Rain and Zoe Save the World by Crystal Skillman at Jermyn Street Theatre is an action adventure story that follows two teenage friends as they embark on a journey to disrupt some oil refineries and pipelines in North America.
The play is about agency and idealism - sticking to your principles and taking action in order to change things
The play, directed by Hersh Ellis, is about agency and idealism - sticking to your principles and taking action in order to change things and make the world a better place. Both Rain (Jordan Benjamin) and Zoe (Mei Henri) manage to do this in spite of the various obstacles that lie in their way. They also succeed in spite of having had parents whom they felt had failed them.
The cast of four have to be admired for their efforts. Benjamin makes the most of the rare moments of vulnerability and introversion that his character allows. Richard Holt and Salma Shaw valiantly hold the production together with physical theatre devices and supporting characters. Holt is great both as Rain’s imagined dad and his best friend (who, in the funniest scene in the play, tries to help Rain and Zoe by making some guns using his 3D printer).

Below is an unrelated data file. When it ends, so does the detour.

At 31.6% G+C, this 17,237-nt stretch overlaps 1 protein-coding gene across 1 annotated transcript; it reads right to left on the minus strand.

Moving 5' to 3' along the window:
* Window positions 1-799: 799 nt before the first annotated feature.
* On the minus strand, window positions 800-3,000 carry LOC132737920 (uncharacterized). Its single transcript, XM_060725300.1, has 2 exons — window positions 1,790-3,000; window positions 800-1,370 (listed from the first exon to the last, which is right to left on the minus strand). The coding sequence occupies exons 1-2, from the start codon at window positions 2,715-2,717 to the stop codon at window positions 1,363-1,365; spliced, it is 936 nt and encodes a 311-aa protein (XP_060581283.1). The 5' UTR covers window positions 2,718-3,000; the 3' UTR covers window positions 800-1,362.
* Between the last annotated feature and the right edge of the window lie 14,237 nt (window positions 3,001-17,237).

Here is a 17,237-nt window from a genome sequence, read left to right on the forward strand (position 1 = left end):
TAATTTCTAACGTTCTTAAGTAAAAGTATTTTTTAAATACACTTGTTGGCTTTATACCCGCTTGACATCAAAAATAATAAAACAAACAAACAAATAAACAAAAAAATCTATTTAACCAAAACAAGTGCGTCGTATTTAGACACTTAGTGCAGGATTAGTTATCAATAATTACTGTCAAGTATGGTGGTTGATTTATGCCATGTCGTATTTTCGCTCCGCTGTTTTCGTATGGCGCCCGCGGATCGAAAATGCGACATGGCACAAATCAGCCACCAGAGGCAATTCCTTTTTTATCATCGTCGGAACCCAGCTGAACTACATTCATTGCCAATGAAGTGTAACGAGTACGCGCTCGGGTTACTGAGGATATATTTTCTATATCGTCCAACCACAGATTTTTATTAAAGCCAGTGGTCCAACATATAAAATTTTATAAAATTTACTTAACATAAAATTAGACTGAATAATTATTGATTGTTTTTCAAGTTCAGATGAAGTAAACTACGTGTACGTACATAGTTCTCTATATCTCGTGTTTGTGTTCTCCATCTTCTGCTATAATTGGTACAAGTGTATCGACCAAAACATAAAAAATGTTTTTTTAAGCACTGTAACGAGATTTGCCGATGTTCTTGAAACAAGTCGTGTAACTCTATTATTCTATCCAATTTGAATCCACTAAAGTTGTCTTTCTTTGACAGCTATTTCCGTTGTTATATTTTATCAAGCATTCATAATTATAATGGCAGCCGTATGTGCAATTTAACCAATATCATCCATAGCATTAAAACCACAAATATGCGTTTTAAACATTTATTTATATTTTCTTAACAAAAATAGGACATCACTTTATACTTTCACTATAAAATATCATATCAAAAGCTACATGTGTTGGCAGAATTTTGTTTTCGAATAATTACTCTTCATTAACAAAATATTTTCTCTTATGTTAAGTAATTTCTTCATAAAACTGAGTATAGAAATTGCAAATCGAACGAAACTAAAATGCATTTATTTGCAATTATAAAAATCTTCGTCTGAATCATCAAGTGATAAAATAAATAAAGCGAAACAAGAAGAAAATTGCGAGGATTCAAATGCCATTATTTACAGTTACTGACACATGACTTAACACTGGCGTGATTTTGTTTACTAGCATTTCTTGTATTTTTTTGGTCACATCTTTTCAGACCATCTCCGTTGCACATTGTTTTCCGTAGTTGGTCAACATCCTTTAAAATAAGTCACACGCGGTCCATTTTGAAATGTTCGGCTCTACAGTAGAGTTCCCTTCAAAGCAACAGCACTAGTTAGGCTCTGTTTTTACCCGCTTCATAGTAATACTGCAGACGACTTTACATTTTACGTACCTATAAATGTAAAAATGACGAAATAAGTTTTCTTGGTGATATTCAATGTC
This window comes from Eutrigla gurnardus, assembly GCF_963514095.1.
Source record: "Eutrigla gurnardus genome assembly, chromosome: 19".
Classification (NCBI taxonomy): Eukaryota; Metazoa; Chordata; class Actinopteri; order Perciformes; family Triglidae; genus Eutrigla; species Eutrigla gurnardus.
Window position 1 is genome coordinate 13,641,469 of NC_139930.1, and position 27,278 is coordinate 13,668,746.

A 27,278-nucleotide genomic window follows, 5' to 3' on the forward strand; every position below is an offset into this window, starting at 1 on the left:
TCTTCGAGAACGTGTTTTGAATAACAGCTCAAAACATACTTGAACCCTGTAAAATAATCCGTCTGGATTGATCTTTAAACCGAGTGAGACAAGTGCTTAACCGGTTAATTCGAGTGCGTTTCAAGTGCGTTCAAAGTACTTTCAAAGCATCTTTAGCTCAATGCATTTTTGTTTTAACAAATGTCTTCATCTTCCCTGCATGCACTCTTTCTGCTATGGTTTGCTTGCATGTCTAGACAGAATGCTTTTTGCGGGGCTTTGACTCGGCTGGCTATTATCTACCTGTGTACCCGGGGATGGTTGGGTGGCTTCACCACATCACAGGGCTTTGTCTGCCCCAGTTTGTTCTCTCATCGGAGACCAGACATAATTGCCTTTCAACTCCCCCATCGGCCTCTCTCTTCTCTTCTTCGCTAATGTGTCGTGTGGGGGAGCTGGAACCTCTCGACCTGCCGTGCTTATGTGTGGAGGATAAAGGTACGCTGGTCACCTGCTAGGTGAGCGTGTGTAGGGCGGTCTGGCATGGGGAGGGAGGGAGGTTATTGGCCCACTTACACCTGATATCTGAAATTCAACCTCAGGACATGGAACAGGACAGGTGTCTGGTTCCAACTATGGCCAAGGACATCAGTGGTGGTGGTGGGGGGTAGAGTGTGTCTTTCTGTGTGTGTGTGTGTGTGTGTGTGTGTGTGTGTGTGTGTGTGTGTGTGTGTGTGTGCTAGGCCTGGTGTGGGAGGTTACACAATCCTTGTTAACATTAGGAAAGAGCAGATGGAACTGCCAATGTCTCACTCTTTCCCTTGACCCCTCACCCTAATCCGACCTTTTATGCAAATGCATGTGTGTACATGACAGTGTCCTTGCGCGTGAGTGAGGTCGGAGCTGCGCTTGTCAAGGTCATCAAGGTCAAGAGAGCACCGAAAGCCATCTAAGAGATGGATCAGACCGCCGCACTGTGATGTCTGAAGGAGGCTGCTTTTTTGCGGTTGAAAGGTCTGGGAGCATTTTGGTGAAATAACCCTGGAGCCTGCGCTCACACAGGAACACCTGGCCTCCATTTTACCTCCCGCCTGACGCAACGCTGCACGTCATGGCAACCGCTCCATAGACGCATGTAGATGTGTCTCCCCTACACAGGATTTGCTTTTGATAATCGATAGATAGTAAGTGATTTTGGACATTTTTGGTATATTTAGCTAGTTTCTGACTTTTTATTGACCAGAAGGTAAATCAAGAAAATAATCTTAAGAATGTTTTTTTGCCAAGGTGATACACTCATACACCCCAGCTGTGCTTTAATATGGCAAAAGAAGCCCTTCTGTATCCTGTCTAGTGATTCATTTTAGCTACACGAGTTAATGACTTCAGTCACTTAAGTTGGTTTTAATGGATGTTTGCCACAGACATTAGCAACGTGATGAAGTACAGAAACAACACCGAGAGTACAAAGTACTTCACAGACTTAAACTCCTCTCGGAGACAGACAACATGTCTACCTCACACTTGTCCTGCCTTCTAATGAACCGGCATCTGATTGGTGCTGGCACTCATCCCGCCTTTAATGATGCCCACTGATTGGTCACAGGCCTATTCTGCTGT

Jasmine Ricketts, the movement director, creates some magical moments - particularly the motorbike on which Zoe and Rain are travelling. The design team: Zoe Hurwitz (set and costume), Pablo Fernandez Baz (lighting), Elizabeth Mak (projections), and Ellie Roser (associate designer) make excellent use of the small space – enabling the play to move right across America from Yellowstone Park to a redneck bar, to a retirement home for burnt out activists and then deep into the oil refinery itself.
Unfortunately the plot is more complicated than it is complex; the play’s philosophy is overly simplistic; there is a lot of exposition and too much information dumping; the characters are drawn with all the bounce and simplicity of children’s TV presenters and I found myself wondering how young I would have to be to feel challenged and entertained by this play.
In the final scene, the lights are turned on the audience as if to inspire us towards similar action. Unfortunately, the play had somewhat the opposite effect on me and I went home resenting this particular style of activism because of its misuse of the theatre as its megaphone of choice.